TAPOs - a conspiracy theory

Discussion in 'Army Reserve' started by Wingletang, Nov 28, 2007.

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  1. I have been musing over the TAPO problem (not for the first time).

    Last night when struggling to drift off to sleep (on the wagon at the moment and it keeps me awake), I pondered the future of the chain of command in relation to command of a TA sub unit/Unit.

    Suddenly, it hit me.

    Of Course!!

    If the TA CofC fails (as it will at current levels of TAPO recruitment), the pool of potential TA COs will eventually dry up. Not next week but certainly within ten years. 'That'll teach 'em' I thought, they'll have to increase the number of Regulars assuming command of TA units....uh ohhhh

    Oh NO!..... then it dawned on me - maybe, just maybe, that's the plan!

    It would explain the recent debate on TA CO primacy in Glasgow, it would underpin the increasing regularisation of the TA soldier, and it would support ongoing mobilisation of the TA in support of operations. Who else to focus entirely on delivering IRs than a Regular CO of a TA Unit? None of this ethos bollox, just crank up the sausage machine with no whinging TA officers worrying about their highly paid jobs, professional civvy careers and whinging wives to slow down the relentless pursuit of fulfillling the regular Army's mission. Write a CO's directive entirely based on supporting operations, tailor the Trg programme accordingly, and blame it all on MATTs.

    So, what to do?


    Make the TA commissioning process so long winded, so difficult, with loads of entry barriers, and hurdles along the way, that no-one other than student or the self employed could countenance. Don't just stop at commissioning, add Mod 5 and a whole load of courses as well, and deluge them with dull and tedious paperwork - that should p*ss them off completely.

    Suddenly, it's all making sense.

    Perhaps it's too late?
  2. msr

    msr LE

    What's taken you so long?

    The Regular Army knows exactly what is happening - they have the stats to prove it, therefore it can be nothing other than a deliberate plan...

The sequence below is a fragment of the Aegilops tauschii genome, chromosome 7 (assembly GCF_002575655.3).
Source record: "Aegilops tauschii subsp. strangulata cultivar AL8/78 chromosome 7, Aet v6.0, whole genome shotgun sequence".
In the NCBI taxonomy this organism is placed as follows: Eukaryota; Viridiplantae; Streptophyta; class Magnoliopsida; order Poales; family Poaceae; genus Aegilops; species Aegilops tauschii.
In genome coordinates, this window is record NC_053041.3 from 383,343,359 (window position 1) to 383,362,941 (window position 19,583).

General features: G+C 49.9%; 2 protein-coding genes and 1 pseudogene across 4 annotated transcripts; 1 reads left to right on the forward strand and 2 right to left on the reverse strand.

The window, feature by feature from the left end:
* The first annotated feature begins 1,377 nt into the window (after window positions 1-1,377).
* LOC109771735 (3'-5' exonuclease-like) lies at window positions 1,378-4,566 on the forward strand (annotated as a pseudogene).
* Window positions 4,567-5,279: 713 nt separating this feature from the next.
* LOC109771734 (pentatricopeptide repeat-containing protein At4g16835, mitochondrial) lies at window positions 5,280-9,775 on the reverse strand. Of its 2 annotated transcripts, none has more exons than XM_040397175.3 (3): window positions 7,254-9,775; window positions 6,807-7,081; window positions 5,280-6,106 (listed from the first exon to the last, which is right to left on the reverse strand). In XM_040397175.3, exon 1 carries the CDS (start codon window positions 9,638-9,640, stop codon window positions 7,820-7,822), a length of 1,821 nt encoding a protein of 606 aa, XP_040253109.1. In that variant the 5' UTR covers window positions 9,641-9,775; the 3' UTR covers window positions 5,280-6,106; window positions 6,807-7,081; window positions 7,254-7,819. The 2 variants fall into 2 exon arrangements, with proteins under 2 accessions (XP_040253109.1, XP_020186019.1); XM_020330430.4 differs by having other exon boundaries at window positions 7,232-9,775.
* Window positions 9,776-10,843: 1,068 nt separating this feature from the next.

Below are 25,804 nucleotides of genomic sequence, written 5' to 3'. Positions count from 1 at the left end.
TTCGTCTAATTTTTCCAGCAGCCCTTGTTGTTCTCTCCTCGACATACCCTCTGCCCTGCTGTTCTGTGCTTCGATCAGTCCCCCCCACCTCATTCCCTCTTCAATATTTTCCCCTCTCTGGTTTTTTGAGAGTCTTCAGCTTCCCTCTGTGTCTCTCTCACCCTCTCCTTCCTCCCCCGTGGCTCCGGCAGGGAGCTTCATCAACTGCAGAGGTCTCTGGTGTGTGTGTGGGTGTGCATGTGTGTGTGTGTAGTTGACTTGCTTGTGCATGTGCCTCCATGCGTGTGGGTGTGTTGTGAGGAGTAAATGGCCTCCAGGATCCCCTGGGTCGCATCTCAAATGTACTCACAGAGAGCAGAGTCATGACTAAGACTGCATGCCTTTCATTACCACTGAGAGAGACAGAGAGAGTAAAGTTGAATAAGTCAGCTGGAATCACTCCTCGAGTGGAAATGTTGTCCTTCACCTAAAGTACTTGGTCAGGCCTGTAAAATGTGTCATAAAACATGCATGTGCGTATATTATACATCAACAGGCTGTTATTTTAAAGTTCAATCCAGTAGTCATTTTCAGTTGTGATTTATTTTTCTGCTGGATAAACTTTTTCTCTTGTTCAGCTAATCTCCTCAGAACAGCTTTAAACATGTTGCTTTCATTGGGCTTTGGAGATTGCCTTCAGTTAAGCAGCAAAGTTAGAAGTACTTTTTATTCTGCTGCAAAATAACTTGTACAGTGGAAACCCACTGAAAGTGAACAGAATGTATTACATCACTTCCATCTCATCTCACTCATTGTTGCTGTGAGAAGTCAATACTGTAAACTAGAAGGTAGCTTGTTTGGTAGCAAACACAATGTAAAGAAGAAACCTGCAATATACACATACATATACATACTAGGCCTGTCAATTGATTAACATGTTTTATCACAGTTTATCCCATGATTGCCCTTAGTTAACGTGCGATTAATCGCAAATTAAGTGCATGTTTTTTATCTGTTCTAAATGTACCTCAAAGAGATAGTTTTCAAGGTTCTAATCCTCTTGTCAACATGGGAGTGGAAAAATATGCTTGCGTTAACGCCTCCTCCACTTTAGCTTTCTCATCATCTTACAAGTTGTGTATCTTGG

Or indeed, a Sign of the Times.

  3. Alcohol abstinence!

    I must get back on the beer! (I might need to now)
  4. Time to fall off the wagon then WT!
  5. msr

    msr LE


    And it isn't just Officers

  6. 2007 stats from TACC = 81 Type B (UOTC), 59 Type A (there isn't another course this year), up from 67 and 49 respectively the year before. Trouble is there seem to be fewer in the pipeline next year.
  7. msr

    msr LE

    But it would be wrong to whinge with no solution so here's mine:

    DETAPO is an unmitigated disaster, based on the number of YOs (or complete lack of them) coming out of the system

    Solution: shorten the pre-commissioning bit and lengthen the post-commissioning bit.

    Everyone knows that 1 pip=L-plates (i.e. do not let loose with anything sharper than a pair of scissors and even then, not to run with them) so make all TA Offrs serve at least 2 years as 2Lt.

    That way, people get to be commissioned, the TA gets YOs and the YOs get to be properly guided / advised / trained in their new role. Hey, they might even be allowed to have a bit of a laugh and enjoy themselves...

    Win-win all round?

    P.S. Is this not the 'Fasttrack' system from c1989?
  8. Sounds good to me......Not just echos of Fast Track but echos of how it used to be....
  9. Funnily enough, there were rumblings of this when I was at Sandhurst this year. We were asked after one of our lessons what we would think of people being given a provisional commission earlier on in the commissioning course. The idea was that giving POs a pip would encourage them to stick it out and finish the course. Everyone was outraged for the following reasons:

    1) We all felt that we worked incredibily hard to get to RMAS, and we felt that we earned the commission. Giving a pip to POs earlier would devalue the work that previous POs have gone through, but more importantly the new people wouldn't have the same sense of pride in wearing the rank or respect for what it represents.

    2) To be honest, the rate of attrition resulting from the long course weeded out a lot of people that shouldn't have been there in the first place. Should they really be given an officer's rank?

    3) As msr says, a single pip is an L plate in a sense. However, we endeavour to shake off this perception by proving our worth to our superiors and to the seniors that we work with. This would be a lot more difficult for the strong 2Lts to do if there were more weak 2Lts allowed to wear the rank, many of whom don't deserve it.

    As I said, this appeared to be little more than a show of hands to see who would be keen on the idea, but it shows that they are thinking about it!
  10. Much as I appreciate GMs sample and views, they can hardly be taken as impartial. Too many babies in the bathwater, and frankly not enough bathwater (or babies...).